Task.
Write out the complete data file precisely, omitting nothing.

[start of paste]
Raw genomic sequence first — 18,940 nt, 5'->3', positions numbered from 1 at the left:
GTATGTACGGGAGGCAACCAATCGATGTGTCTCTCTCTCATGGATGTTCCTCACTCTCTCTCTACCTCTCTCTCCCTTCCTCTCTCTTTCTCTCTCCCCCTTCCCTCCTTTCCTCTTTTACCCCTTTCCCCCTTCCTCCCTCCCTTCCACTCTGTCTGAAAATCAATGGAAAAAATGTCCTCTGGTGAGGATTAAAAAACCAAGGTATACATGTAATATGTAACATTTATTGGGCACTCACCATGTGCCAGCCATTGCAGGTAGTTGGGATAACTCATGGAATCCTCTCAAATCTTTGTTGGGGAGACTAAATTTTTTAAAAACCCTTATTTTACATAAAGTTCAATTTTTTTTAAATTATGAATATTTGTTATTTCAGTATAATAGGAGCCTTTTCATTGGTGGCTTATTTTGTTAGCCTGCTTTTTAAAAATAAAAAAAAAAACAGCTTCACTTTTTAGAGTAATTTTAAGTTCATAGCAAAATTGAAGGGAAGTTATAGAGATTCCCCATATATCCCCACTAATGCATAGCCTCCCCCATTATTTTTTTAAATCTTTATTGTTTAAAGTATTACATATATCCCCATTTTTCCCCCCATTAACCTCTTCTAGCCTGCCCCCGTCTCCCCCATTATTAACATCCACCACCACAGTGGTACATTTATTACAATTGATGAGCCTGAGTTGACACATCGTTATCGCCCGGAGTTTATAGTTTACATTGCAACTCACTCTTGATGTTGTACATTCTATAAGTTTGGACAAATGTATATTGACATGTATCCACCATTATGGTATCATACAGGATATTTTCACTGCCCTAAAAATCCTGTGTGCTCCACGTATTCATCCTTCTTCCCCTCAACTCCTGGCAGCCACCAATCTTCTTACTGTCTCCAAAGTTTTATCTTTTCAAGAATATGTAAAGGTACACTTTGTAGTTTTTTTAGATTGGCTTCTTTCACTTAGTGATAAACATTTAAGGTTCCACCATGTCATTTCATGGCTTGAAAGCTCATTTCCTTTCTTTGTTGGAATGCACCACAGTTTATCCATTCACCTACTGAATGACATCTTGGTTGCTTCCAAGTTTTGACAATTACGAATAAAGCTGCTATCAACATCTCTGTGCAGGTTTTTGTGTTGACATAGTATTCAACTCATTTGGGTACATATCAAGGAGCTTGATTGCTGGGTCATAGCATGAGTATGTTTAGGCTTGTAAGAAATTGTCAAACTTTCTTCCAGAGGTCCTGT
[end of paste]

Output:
Raw genomic sequence first — 18,940 nt, 5'->3', positions numbered from 1 at the left:
GTATGTACGGGAGGCAACCAATCGATGTGTCTCTCTCTCATGGATGTTCCTCACTCTCTCTCTACCTCTCTCTCCCTTCCTCTCTCTTTCTCTCTCCCCCTTCCCTCCTTTCCTCTTTTACCCCTTTCCCCCTTCCTCCCTCCCTTCCACTCTGTCTGAAAATCAATGGAAAAAATGTCCTCTGGTGAGGATTAAAAAACCAAGGTATACATGTAATATGTAACATTTATTGGGCACTCACCATGTGCCAGCCATTGCAGGTAGTTGGGATAACTCATGGAATCCTCTCAAATCTTTGTTGGGGAGACTAAATTTTTTAAAAACCCTTATTTTACATAAAGTTCAATTTTTTTTAAATTATGAATATTTGTTATTTCAGTATAATAGGAGCCTTTTCATTGGTGGCTTATTTTGTTAGCCTGCTTTTTAAAAATAAAAAAAAAAACAGCTTCACTTTTTAGAGTAATTTTAAGTTCATAGCAAAATTGAAGGGAAGTTATAGAGATTCCCCATATATCCCCACTAATGCATAGCCTCCCCCATTATTTTTTTAAATCTTTATTGTTTAAAGTATTACATATATCCCCATTTTTCCCCCCATTAACCTCTTCTAGCCTGCCCCCGTCTCCCCCATTATTAACATCCACCACCACAGTGGTACATTTATTACAATTGATGAGCCTGAGTTGACACATCGTTATCGCCCGGAGTTTATAGTTTACATTGCAACTCACTCTTGATGTTGTACATTCTATAAGTTTGGACAAATGTATATTGACATGTATCCACCATTATGGTATCATACAGGATATTTTCACTGCCCTAAAAATCCTGTGTGCTCCACGTATTCATCCTTCTTCCCCTCAACTCCTGGCAGCCACCAATCTTCTTACTGTCTCCAAAGTTTTATCTTTTCAAGAATATGTAAAGGTACACTTTGTAGTTTTTTTAGATTGGCTTCTTTCACTTAGTGATAAACATTTAAGGTTCCACCATGTCATTTCATGGCTTGAAAGCTCATTTCCTTTCTTTGTTGGAATGCACCACAGTTTATCCATTCACCTACTGAATGACATCTTGGTTGCTTCCAAGTTTTGACAATTACGAATAAAGCTGCTATCAACATCTCTGTGCAGGTTTTTGTGTTGACATAGTATTCAACTCATTTGGGTACATATCAAGGAGCTTGATTGCTGGGTCATAGCATGAGTATGTTTAGGCTTGTAAGAAATTGTCAAACTTTCTTCCAGAGGTCCTGT